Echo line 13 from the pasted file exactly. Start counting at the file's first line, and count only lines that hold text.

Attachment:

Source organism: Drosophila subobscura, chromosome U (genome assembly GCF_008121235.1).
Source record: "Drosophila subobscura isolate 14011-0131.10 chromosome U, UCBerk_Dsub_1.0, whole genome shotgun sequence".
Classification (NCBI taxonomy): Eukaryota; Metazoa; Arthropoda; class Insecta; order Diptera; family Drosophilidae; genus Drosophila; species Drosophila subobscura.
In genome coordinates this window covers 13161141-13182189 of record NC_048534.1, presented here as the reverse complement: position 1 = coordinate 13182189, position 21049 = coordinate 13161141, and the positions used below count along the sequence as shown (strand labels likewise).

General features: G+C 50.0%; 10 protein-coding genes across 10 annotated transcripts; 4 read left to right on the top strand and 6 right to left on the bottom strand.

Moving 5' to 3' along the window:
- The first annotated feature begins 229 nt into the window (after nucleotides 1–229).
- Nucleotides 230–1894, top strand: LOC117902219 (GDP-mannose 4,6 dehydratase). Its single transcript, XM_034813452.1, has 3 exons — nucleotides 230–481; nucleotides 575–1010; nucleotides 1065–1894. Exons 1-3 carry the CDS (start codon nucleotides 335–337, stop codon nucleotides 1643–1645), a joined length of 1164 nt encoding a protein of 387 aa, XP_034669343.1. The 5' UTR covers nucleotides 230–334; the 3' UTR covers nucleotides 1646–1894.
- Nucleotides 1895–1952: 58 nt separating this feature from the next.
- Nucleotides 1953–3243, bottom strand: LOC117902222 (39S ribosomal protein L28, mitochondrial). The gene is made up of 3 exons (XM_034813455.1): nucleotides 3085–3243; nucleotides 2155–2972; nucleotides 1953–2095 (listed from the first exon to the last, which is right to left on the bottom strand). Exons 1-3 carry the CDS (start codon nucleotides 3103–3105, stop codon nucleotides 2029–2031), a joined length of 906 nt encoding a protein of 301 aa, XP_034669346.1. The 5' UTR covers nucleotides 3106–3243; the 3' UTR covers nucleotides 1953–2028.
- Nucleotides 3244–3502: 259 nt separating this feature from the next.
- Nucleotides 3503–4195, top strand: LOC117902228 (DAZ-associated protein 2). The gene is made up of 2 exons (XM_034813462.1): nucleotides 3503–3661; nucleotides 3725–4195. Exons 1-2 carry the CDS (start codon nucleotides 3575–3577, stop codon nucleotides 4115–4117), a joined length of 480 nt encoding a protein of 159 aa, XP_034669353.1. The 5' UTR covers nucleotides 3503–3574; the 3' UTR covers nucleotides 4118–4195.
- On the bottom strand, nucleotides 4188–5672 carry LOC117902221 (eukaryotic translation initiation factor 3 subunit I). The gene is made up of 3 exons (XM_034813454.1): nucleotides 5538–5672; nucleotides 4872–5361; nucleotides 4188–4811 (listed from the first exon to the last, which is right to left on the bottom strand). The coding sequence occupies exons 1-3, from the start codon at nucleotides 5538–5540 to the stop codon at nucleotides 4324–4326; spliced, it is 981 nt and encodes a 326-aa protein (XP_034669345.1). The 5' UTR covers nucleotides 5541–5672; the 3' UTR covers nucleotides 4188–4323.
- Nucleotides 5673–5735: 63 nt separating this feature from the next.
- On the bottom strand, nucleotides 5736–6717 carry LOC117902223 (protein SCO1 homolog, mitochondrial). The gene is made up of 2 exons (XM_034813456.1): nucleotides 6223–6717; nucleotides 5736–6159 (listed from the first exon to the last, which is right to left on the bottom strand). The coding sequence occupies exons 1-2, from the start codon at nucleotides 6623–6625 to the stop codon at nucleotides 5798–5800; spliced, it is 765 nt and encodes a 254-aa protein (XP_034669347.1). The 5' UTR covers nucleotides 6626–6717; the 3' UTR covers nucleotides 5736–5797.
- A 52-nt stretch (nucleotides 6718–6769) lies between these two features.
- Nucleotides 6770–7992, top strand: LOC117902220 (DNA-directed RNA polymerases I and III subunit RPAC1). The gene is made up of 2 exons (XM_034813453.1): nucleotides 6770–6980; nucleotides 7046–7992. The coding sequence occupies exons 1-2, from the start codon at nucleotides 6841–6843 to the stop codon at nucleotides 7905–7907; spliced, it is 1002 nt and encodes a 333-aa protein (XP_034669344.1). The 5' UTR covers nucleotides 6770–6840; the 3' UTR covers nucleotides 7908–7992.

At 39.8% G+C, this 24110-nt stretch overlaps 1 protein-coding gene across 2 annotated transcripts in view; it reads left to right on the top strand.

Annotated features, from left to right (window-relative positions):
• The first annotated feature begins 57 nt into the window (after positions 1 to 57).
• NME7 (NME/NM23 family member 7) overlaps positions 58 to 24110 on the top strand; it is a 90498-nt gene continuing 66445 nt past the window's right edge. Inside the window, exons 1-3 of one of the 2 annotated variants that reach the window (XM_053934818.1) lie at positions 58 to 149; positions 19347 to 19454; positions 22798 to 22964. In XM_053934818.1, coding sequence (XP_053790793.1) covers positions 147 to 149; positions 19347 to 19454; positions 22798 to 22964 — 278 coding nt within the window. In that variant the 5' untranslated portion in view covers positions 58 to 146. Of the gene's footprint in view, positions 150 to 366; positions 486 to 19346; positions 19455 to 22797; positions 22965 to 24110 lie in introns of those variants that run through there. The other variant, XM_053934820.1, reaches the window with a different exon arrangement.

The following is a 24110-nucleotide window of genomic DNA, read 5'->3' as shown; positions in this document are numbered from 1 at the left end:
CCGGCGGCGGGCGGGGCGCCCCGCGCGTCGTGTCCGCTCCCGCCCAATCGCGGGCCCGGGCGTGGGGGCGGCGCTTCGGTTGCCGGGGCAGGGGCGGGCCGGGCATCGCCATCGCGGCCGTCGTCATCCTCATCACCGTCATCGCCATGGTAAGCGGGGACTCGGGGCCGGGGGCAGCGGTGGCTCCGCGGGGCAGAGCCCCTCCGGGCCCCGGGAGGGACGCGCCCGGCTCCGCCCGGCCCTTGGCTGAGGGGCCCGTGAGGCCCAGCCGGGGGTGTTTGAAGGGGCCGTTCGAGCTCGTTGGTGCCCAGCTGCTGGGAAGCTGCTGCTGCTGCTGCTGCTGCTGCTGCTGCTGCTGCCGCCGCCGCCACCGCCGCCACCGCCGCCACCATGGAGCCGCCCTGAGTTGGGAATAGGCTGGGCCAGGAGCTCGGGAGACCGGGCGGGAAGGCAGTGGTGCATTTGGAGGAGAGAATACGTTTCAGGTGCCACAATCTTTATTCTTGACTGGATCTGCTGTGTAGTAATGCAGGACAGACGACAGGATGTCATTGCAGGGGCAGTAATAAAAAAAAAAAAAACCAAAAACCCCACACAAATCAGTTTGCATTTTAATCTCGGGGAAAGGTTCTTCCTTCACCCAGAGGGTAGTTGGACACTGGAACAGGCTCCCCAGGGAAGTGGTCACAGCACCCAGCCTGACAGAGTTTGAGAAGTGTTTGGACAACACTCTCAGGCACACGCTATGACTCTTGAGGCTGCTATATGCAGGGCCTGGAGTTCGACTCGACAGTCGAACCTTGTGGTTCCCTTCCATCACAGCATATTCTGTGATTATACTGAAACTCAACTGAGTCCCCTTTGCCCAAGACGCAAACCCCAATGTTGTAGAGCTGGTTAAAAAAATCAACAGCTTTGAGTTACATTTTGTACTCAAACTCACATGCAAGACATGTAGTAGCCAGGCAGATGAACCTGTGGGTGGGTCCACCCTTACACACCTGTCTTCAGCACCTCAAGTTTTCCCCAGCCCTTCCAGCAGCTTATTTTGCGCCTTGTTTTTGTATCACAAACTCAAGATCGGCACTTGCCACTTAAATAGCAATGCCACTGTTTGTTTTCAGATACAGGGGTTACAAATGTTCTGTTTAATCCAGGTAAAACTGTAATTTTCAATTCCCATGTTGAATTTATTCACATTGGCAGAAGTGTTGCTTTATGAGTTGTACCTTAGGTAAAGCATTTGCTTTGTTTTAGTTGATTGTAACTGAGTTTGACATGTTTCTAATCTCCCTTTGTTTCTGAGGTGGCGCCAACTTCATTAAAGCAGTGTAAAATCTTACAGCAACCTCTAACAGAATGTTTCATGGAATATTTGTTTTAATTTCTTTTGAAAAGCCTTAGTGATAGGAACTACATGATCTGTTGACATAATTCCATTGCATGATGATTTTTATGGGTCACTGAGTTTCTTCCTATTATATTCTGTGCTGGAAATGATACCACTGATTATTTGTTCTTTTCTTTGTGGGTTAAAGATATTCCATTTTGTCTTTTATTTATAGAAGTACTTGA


- On the bottom strand, nucleotides 4188–5672 carry LOC117902221 (eukaryotic translation initiation factor 3 subunit I). The gene is made up of 3 exons (XM_034813454.1): nucleotides 5538–5672; nucleotides 4872–5361; nucleotides 4188–4811 (listed from the first exon to the last, which is right to left on the bottom strand). The coding sequence occupies exons 1-3, from the start codon at nucleotides 5538–5540 to the stop codon at nucleotides 4324–4326; spliced, it is 981 nt and encodes a 326-aa protein (XP_034669345.1). The 5' UTR covers nucleotides 5541–5672; the 3' UTR covers nucleotides 4188–4323.